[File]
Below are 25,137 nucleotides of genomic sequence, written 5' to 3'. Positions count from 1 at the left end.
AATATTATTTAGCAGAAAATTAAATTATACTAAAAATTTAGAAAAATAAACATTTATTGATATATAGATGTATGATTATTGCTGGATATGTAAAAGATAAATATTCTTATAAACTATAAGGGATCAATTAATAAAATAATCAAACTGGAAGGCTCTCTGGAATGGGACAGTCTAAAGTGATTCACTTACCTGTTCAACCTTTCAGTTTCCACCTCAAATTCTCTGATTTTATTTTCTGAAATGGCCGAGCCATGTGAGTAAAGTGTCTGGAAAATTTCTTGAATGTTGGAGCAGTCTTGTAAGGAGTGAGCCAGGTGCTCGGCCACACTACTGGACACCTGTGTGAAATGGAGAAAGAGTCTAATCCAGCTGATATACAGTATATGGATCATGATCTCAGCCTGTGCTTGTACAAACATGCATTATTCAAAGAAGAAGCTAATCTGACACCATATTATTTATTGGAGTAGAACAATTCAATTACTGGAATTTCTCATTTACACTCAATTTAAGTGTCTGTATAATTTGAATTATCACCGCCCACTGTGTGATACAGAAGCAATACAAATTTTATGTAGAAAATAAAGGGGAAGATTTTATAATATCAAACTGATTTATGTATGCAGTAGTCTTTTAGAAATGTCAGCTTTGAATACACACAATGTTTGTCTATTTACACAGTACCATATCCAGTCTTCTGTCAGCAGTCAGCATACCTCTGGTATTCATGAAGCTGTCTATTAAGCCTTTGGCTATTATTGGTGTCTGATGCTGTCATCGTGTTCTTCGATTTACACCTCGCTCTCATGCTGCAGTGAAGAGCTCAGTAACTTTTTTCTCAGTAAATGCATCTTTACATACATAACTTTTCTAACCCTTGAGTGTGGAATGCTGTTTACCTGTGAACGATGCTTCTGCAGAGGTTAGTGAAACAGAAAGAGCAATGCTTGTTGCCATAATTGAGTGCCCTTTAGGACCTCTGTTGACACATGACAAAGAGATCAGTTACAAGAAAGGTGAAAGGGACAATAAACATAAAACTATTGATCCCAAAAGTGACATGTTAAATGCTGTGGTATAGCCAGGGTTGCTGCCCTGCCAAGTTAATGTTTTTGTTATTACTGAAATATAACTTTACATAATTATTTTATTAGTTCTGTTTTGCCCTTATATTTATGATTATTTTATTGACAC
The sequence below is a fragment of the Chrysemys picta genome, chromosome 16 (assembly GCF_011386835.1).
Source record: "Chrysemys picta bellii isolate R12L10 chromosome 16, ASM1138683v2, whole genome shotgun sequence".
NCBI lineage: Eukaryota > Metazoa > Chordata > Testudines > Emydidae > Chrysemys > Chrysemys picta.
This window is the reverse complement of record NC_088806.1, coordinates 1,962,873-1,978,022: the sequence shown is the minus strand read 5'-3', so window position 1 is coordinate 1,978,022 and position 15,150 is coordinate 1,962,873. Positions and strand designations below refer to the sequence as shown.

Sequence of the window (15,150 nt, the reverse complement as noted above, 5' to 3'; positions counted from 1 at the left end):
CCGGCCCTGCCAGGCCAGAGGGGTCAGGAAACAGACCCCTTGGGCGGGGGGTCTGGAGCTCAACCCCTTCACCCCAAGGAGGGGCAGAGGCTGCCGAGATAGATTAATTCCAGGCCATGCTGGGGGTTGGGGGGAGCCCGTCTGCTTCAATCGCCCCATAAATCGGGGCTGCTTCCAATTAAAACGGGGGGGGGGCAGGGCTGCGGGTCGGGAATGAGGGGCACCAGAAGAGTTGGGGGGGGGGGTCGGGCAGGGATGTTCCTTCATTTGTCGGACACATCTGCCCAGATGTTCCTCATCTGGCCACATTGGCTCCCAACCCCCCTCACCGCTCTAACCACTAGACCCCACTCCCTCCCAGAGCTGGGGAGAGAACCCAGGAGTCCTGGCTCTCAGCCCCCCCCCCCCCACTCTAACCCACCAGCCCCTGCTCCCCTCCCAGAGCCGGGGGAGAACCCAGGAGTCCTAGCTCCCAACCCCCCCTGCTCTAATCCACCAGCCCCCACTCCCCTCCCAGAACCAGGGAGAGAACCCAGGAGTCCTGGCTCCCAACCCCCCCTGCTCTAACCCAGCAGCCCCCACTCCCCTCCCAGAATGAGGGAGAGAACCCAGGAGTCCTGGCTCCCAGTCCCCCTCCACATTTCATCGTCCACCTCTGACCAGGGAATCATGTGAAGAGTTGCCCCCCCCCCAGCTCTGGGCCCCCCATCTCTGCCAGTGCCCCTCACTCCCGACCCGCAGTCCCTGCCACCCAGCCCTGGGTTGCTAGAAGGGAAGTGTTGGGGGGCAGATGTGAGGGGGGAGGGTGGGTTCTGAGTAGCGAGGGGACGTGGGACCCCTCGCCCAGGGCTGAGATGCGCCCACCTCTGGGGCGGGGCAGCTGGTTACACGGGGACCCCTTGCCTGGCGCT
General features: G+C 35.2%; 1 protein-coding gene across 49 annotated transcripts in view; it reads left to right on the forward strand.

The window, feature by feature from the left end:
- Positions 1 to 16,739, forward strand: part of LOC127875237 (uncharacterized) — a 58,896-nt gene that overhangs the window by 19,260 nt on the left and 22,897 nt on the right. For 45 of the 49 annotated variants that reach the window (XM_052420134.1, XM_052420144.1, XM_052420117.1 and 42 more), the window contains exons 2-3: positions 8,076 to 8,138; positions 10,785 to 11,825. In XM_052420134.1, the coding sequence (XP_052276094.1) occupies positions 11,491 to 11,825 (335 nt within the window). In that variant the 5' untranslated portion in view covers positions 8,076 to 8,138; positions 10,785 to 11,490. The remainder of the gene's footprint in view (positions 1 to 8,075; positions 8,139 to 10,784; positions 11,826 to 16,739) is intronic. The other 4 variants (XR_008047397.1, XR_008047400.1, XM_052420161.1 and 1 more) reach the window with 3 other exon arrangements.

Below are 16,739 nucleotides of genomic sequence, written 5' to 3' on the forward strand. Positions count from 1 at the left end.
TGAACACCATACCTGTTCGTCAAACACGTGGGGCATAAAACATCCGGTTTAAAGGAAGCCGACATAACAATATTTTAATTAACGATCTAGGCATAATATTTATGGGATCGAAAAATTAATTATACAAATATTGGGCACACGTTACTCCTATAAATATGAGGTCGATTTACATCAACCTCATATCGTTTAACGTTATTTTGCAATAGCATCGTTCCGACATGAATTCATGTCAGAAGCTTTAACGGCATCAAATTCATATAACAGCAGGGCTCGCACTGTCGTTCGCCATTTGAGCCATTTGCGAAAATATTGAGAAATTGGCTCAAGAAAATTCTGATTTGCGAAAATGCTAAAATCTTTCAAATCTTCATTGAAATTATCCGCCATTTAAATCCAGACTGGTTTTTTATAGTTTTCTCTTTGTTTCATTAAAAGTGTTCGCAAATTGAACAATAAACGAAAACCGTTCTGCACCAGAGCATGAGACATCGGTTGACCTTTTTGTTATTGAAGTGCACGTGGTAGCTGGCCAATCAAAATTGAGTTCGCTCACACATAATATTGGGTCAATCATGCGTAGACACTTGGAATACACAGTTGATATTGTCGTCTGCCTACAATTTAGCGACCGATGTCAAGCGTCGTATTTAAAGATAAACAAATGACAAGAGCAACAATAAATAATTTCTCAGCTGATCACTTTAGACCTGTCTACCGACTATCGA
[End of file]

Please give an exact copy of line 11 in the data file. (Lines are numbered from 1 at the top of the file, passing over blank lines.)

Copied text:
- Positions 1 to 16,739, forward strand: part of LOC127875237 (uncharacterized) — a 58,896-nt gene that overhangs the window by 19,260 nt on the left and 22,897 nt on the right. For 45 of the 49 annotated variants that reach the window (XM_052420134.1, XM_052420144.1, XM_052420117.1 and 42 more), the window contains exons 2-3: positions 8,076 to 8,138; positions 10,785 to 11,825. In XM_052420134.1, the coding sequence (XP_052276094.1) occupies positions 11,491 to 11,825 (335 nt within the window). In that variant the 5' untranslated portion in view covers positions 8,076 to 8,138; positions 10,785 to 11,490. The remainder of the gene's footprint in view (positions 1 to 8,075; positions 8,139 to 10,784; positions 11,826 to 16,739) is intronic. The other 4 variants (XR_008047397.1, XR_008047400.1, XM_052420161.1 and 1 more) reach the window with 3 other exon arrangements.